Jaj (Arabic: جاج, also spelled Jaje) is a mountainous village in the Byblos District of Keserwan-Jbeil Governorate, Lebanon. It is 68 kilometers north of Beirut. Jaj has an average elevation of 1,220 meters above sea level and a total land area of 1,174 hectares.[1] Its inhabitants are predominantly Maronite Catholics.[2] Jaj is known for its cedar trees high in the mountains. The village is home to many families many of whom come up primarily on weekends.

Jaj is located in Lebanon
Location in Lebanon
Coordinates: 34°9′53″N 35°48′19″E / 34.16472°N 35.80528°E / 34.16472; 35.80528Coordinates: 34°9′53″N 35°48′19″E / 34.16472°N 35.80528°E / 34.16472; 35.80528
 • Total11.74 km2 (4.53 sq mi)
1,220 m (4,000 ft)


Human habitation in Jaj can be traced back to Phoenician times. They made good use of its cedar forest and built their ships from its woods. In the middle ages, the village is said to have been settled by crusaders and had a famous tower the villagers called "Tower of Crusaders" that was originally built by the Romans. In Ottoman times, the village was religiously diverse from early on. The Ottoman tax book of 1519 reveals that it housed 28 Christian males and 21 Shia Muslim males.[3]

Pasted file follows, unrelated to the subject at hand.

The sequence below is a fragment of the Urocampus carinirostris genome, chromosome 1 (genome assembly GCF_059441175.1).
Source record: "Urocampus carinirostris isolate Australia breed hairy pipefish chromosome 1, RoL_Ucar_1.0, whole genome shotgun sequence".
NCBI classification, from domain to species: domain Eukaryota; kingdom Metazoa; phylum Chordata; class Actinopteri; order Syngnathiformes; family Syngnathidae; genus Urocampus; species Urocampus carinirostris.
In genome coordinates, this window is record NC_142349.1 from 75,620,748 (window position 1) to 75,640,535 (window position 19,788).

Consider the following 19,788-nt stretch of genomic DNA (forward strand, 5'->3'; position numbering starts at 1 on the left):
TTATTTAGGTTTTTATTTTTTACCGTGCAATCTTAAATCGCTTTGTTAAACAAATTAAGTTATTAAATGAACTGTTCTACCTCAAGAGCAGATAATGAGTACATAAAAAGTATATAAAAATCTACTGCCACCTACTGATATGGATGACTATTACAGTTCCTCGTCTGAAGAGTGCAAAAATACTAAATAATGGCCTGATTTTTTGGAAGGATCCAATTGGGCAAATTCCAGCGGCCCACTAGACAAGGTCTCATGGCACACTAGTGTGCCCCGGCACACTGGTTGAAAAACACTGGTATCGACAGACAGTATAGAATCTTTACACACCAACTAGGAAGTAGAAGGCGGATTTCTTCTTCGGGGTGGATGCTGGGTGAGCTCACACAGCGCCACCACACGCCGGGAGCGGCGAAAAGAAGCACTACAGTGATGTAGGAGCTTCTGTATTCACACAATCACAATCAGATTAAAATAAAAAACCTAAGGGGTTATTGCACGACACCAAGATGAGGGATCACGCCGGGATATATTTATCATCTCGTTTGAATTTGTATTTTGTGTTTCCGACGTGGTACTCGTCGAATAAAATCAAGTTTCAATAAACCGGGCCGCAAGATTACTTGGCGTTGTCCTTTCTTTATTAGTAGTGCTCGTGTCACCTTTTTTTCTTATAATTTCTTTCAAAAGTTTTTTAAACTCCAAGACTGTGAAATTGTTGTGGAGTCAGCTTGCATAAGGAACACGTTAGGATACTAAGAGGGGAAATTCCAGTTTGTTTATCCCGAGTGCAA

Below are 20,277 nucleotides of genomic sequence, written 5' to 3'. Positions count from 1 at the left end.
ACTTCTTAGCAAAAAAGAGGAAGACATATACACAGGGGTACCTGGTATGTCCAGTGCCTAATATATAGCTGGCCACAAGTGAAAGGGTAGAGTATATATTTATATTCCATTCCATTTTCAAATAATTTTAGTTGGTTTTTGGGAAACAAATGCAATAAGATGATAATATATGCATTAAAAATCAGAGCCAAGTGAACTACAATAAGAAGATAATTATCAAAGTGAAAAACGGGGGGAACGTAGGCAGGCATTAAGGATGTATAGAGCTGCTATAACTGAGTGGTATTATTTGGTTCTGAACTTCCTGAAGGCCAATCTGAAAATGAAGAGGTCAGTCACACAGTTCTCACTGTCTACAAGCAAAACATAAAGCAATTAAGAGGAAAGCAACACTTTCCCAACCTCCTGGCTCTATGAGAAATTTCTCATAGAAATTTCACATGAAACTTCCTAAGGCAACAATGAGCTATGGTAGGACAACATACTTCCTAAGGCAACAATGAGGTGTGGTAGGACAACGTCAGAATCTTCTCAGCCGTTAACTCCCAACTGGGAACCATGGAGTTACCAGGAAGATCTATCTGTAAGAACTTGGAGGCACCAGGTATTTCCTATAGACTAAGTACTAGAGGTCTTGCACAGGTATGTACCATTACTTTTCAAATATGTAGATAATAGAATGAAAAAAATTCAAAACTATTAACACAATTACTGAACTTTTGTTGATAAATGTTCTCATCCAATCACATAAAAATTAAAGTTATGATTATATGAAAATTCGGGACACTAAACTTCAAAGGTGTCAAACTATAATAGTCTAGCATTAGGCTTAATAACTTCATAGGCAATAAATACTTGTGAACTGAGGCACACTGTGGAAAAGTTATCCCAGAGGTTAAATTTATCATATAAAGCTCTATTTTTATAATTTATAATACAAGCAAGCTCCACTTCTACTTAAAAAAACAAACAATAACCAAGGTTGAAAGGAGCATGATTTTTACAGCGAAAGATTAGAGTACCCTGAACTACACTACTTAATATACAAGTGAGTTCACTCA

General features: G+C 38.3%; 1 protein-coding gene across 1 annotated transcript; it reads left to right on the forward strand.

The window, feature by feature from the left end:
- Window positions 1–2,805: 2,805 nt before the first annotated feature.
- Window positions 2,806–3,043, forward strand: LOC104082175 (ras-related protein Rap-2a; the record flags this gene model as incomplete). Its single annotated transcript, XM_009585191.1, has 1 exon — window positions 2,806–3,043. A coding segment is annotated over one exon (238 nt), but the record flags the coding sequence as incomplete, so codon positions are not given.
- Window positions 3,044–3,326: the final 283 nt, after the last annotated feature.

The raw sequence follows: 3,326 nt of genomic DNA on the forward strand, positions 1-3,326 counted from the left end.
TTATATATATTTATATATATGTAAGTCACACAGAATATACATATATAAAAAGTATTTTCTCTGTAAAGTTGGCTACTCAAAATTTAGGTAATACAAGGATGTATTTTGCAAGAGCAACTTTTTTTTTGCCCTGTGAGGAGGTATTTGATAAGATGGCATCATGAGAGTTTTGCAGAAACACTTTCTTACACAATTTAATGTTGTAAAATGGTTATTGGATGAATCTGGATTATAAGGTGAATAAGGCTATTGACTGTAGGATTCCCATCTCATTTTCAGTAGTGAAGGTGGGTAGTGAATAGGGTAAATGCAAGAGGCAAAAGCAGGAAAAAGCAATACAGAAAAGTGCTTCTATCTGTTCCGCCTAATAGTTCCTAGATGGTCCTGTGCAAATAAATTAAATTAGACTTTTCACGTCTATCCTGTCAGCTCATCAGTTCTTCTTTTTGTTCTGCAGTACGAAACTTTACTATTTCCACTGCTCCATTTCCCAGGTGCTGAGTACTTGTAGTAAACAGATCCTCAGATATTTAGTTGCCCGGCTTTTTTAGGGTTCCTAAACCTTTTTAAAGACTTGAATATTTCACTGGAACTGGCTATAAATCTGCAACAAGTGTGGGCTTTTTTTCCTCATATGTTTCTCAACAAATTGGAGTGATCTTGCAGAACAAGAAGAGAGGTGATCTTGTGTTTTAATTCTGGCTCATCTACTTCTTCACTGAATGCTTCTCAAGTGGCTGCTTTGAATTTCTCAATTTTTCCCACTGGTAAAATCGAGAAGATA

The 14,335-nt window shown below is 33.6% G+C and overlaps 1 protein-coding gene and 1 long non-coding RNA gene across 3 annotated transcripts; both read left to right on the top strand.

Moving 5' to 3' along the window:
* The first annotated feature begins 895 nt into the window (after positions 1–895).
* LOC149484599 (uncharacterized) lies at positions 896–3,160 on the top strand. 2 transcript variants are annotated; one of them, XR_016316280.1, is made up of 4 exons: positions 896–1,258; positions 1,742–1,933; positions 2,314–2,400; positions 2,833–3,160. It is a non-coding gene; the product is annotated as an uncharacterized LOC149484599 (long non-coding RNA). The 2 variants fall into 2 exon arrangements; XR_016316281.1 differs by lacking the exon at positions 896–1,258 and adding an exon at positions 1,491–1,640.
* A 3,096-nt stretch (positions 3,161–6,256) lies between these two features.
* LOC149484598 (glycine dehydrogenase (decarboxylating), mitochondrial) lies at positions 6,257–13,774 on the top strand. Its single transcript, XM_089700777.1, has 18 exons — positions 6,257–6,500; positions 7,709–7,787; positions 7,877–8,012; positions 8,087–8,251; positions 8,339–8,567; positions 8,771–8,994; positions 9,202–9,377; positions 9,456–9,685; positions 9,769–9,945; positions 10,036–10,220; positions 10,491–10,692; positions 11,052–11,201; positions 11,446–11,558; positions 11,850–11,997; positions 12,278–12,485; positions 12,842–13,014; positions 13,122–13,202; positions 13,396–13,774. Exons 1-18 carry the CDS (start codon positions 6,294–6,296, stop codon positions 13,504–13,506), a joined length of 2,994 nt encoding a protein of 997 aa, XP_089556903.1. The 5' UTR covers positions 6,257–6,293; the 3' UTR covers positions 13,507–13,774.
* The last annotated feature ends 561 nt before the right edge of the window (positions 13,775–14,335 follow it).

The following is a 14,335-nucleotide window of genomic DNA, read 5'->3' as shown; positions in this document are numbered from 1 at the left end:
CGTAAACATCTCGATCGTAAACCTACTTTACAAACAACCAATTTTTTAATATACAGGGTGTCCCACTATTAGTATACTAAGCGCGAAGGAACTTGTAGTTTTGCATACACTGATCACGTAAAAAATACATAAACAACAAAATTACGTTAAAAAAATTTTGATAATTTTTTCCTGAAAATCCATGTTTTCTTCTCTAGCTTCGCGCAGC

In Maronite literature, Jaj was the headquarters of the Sunni Muslim sheikhs of the Byblos region during the early Ottoman era, and that the Shia Muslim Hamade sheikhs Ali Dib, Ahmad Abu Za'zua and Sirhan succeeded them in 1600 by killing them on behalf of the Sayfa clan of Tripoli.[4][5]

According to Lebanese historian Issa Alexander Maalouf, the Geagea family of Bsharri, to which politician Samir Geagea belongs, originated from the village of Jaj. The family was originally called Ma'eit and became known as "Geagea", which means "to control the donkeys" in Arabic because a forefather of the family used to care for the donkeys of the local Maronite patriarch Youhanna al-Jaji (1404–1455) of Jaj.[6]

On 1 September 2020, French President Emmanuel Macron visited Jaj and planted a cedar tree to mark the centennial of Greater Lebanon.[7]


  1. ^ "Jaj". Localiban. Localiban. 2008-01-17. Retrieved 2016-02-09.
  2. ^ "Elections municipales et ikhtiariah au Mont-Liban" (PDF). Localiban. Localiban. 2010. p. 19. Archived from the original (PDF) on 2015-07-24. Retrieved 2016-02-12.
  3. ^ Mufrij, Toni. موسوعة قرى ومدن لبنان.
  4. ^ Winter, Stefan (2010). The Shiites of Lebanon under Ottoman Rule, 1516–1788. Cambridge University Press. p. 70 and 73. ISBN 9781139486811.
  5. ^ الخوري, كريستيان أنطوان (2000). جاج: من القرن السادس عشر إلى القرن العشرين : دراسة في التاريخ الاقتصادي والاجتماعي.
  6. ^ "Lebanon Families: Geagea families: the majority are Maronites from Bcharri and the minority are Shia'a and Sunni". Information International. Retrieved 2016-02-09.
  7. ^ "French president Macron to mark Lebanon's centenary as nation teeters on brink". The Straits Times. 1 September 2020.